Defense verdict for legal mal for plaintiff's attorney sued following wrongful termination action. Placer County.
Plaintiff's attorney in employment case becomes defendant of professional negligence suit, wins legal malpractice case.
- Case Name: Diane Colby v. Anthony Poidmore, Law Office of Anthony Poidmore
- Court and Case Number: Placer County Superior Court / SCV0029671
- Date of Verdict or Judgment: Thursday, August 07, 2014
- Date Action was Filed: Wednesday, August 03, 2011
- Type of Action: Legal Malpractice
- Judge or Arbitrator(s): Hon. J. Richard Couzens (Ret.)
Plaintiffs: Diane Colby, 56, real estate agent
Defendants: Anthony Poidmore, Law Office of Anthony Poidmore
- Type of Result: Jury Verdict
- Gross Verdict or Award: Defense verdict.
- Trial or Arbitration Time: 14 days.
- Jury Deliberation Time: 2 hours.
- Jury Polls: 9-3 answered “No” to first question of special verdict form on whether defendant Poidmore fell below the standard of care.
Attorney for the Plaintiff:
Diane Colby in pro per, Rocklin.
Attorney for the Defendant:
Goodman & Associates, by Karen M. Goodman and Virginia Cale, Sacramento.
Plaintiff's Technical Expert(s):
James Plessinger, attorney and broker, Rocklin (since deceased).
Defendant's Technical Expert(s):
Sue Ann Van Dermyden, attorney, Sacramento.
Richard Barnes, CPA/ABV/CCF, Sacramento.
Facts and Background
Facts and Background:
Defendant attorney represented plaintiff in a wrongful termination case against her former employer. Plaintiff had been a new home sales agent and was terminated in May 2008. Plaintiff alleged that she was terminated because she was a whistle-blower who had complained about purported illegal real estate practices. Before trial, in the underlying wrongful termination/whistle blower action, her employer served plaintiff with a CCP §998 offer for $550,000 which plaintiff rejected.
The underlying case, entitled Diane Colby v. Signature Properties, went to trial in Sacramento County before Judge DeAlba, and on August 8, 2010 a jury verdict was reached in favor of defendant Signature Properties. Judgment was entered in favor of Signature Properties, and costs in the amount of $81,151.97 were awarded.
Plaintiff filed a motion for new trial in the Colby v. Signature Properties case on the grounds of juror misconduct, but the motion was denied.
Plaintiff sued defendants, in pro per, for professional negligence, breach of fiduciary duty, and fraud. Defendants filed a motion for summary judgment. On July 3, 2012, summary adjudication was granted as to the cause of action for fraud.
Plaintiff alleged that defendant committed malpractice in his representation of her in the underlying wrongful termination case. Plaintiff alleged that defendant failed to present the “true” whistle-blower case to the jury; failed to depose necessary witnesses, failed to prepare and/or call necessary witnesses to testify at trial; failed to allow plaintiff to take over the case in pro per in the middle of trial; and failed to report purported improper conduct between counsel for Signature Properties and jurors.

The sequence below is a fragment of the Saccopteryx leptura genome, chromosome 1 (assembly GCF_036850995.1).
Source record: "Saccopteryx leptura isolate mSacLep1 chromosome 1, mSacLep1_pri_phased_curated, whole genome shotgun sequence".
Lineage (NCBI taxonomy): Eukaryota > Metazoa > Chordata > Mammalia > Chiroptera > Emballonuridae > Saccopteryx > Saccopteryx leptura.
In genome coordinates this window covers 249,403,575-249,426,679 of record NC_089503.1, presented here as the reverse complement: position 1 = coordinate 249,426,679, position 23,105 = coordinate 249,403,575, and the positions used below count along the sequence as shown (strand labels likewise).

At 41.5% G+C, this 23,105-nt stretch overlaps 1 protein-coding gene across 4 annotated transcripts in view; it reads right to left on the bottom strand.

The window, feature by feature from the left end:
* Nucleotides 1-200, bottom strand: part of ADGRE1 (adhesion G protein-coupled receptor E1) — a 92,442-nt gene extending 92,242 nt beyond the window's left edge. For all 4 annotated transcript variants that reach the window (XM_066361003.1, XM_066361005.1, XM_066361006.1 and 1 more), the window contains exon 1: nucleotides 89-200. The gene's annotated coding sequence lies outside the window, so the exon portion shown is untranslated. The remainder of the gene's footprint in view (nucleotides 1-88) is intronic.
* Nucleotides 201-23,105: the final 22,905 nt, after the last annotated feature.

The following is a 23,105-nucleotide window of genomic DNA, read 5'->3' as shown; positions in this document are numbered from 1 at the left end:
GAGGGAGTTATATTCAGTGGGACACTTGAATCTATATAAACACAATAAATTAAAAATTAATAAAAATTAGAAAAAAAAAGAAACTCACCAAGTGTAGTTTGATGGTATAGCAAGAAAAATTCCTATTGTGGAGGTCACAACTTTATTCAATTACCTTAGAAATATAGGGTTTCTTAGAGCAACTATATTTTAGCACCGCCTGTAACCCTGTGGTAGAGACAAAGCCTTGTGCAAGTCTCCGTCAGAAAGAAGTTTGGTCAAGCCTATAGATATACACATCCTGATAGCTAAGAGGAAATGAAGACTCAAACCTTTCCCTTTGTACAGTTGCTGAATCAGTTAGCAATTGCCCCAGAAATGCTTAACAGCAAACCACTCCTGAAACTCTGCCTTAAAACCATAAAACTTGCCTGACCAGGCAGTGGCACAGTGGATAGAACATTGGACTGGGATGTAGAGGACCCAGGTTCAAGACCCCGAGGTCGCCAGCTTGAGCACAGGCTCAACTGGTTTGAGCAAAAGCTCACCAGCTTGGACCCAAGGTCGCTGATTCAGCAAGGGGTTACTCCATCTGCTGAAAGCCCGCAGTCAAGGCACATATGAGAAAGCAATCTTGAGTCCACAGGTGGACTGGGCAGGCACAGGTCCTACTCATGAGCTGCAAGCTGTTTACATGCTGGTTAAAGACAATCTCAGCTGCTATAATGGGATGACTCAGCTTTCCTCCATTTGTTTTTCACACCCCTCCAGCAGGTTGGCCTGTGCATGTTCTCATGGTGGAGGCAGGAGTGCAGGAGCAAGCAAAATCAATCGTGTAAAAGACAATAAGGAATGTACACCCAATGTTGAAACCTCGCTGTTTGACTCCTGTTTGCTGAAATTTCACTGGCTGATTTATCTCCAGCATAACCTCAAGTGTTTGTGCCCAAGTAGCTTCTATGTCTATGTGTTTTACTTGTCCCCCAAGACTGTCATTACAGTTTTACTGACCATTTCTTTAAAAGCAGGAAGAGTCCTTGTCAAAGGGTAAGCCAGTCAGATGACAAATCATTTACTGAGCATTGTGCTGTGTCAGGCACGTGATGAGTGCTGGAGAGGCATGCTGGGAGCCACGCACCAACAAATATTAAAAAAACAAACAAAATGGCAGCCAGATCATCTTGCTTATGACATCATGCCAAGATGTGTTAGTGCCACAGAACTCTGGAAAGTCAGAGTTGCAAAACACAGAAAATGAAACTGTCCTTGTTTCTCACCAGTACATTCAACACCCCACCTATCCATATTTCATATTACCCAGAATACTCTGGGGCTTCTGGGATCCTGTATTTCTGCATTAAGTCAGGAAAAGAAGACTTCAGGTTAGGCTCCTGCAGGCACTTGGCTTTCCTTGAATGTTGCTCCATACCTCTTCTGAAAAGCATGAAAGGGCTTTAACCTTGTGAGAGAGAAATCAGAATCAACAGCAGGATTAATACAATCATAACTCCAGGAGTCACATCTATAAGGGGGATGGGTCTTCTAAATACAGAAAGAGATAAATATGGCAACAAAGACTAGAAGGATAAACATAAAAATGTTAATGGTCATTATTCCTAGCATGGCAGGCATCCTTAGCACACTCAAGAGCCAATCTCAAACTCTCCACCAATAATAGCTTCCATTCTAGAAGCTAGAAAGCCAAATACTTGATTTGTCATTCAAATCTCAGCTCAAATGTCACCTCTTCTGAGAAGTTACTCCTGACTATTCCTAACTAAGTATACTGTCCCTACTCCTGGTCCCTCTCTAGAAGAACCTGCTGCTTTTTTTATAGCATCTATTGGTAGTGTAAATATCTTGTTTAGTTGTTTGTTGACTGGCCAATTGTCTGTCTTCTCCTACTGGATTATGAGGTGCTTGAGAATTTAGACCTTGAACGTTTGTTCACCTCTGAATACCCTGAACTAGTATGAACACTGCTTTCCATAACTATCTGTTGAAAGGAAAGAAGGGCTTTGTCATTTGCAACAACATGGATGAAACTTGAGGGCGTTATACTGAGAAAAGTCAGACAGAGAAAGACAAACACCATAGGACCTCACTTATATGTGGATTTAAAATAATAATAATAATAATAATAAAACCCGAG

Defendant denied all allegations, and contended that his actions were within the standard of care of an attorney and his decisions before and during trial were within his reasoned judgment as an experienced trial lawyer. Defendant also contended it was speculative whether “but for” defendant’s conduct, plaintiff would have won the case against Signature Properties.
Injuries and Other Damages
Plaintiff’s asserted damages were the value of her lost wrongful termination case and the costs awarded to Signature Properties in the underlying case.
Demands and Offers
- Plaintiff §998 Demand: None.
- Plaintiff Final Demand before Trial: $882,000
- Plaintiff Demand during Trial: $2.1 million
- Defendant §998 Offer: $20,000 on 9/4/12
- Defendant Final Offer before Trial: $100,000
- Defendant Offer during Trial: None.
Plaintiff only designated one expert, a former attorney and licensed real estate broker. Defendants filed motions in limine to prevent plaintiff from calling undisclosed experts or eliciting expert opinions from undisclosed experts, and the motions were granted. As a result of her limited expert disclosure, plaintiff was unable to present any expert testimony on damages or on any alleged impairment on the part of defendant during the underlying trial.
After plaintiff’s case in chief, a defense motion for nonsuit was granted as to the cause of action for breach of fiduciary duty and the prayer for punitive damages, leaving only the cause of action for professional negligence to go to the jury.